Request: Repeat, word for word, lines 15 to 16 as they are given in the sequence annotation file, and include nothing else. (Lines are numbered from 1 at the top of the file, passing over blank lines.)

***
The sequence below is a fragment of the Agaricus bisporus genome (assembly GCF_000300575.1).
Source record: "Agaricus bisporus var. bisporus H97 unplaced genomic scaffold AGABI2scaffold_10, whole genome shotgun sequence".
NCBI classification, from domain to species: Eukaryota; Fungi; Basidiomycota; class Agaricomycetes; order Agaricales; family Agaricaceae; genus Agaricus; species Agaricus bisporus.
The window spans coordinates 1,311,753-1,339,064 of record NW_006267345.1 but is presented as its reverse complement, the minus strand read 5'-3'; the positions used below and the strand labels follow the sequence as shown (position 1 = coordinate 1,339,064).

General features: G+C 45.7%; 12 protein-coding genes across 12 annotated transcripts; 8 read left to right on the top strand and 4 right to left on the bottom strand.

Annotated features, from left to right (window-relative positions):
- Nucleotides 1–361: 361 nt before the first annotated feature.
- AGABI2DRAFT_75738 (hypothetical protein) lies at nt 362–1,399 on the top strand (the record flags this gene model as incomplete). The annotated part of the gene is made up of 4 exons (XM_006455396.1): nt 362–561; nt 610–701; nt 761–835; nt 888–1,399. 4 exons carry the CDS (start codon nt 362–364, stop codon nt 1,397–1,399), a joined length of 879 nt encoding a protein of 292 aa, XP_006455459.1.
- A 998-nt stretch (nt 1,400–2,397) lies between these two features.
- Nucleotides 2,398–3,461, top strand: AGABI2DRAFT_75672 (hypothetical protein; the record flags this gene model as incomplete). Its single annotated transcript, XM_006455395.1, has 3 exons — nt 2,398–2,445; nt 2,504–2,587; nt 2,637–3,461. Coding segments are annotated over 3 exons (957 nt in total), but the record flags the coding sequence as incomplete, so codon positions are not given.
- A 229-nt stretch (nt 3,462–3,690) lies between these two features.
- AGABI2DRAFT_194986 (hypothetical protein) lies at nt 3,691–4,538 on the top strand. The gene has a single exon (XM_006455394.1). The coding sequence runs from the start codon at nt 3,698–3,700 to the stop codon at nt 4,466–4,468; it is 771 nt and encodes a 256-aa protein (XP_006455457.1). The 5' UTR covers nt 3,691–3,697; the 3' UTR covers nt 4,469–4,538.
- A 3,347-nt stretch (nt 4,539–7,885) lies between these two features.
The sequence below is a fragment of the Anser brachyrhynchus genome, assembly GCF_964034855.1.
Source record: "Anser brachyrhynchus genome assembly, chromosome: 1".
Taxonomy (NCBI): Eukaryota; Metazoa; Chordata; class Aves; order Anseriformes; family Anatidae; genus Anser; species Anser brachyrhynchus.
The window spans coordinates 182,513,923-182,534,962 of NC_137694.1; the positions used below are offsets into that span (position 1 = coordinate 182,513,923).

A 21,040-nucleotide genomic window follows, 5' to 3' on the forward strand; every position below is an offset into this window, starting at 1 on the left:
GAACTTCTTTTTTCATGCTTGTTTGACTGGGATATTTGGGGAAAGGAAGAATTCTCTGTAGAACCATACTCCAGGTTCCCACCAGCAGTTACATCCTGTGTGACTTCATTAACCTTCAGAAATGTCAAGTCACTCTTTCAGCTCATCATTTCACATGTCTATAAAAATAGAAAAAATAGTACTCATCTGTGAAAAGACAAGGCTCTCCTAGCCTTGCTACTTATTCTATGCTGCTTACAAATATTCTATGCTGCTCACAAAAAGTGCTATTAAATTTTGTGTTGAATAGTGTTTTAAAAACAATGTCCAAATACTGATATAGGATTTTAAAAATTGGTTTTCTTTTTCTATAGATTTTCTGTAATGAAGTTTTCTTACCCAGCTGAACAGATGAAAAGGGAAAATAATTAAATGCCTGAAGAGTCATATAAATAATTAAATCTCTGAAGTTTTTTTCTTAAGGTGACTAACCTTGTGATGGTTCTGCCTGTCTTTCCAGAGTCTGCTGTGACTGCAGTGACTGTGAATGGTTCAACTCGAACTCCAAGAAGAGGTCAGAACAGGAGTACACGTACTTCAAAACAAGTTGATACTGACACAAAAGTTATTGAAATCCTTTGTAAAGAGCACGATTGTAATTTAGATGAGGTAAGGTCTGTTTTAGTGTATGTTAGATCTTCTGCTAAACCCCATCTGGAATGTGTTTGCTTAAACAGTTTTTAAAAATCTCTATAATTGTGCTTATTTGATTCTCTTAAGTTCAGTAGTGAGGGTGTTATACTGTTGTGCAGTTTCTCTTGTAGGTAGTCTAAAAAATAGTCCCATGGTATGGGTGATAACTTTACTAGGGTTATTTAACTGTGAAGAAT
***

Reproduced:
Source record: "Anser brachyrhynchus genome assembly, chromosome: 1".
Taxonomy (NCBI): Eukaryota; Metazoa; Chordata; class Aves; order Anseriformes; family Anatidae; genus Anser; species Anser brachyrhynchus.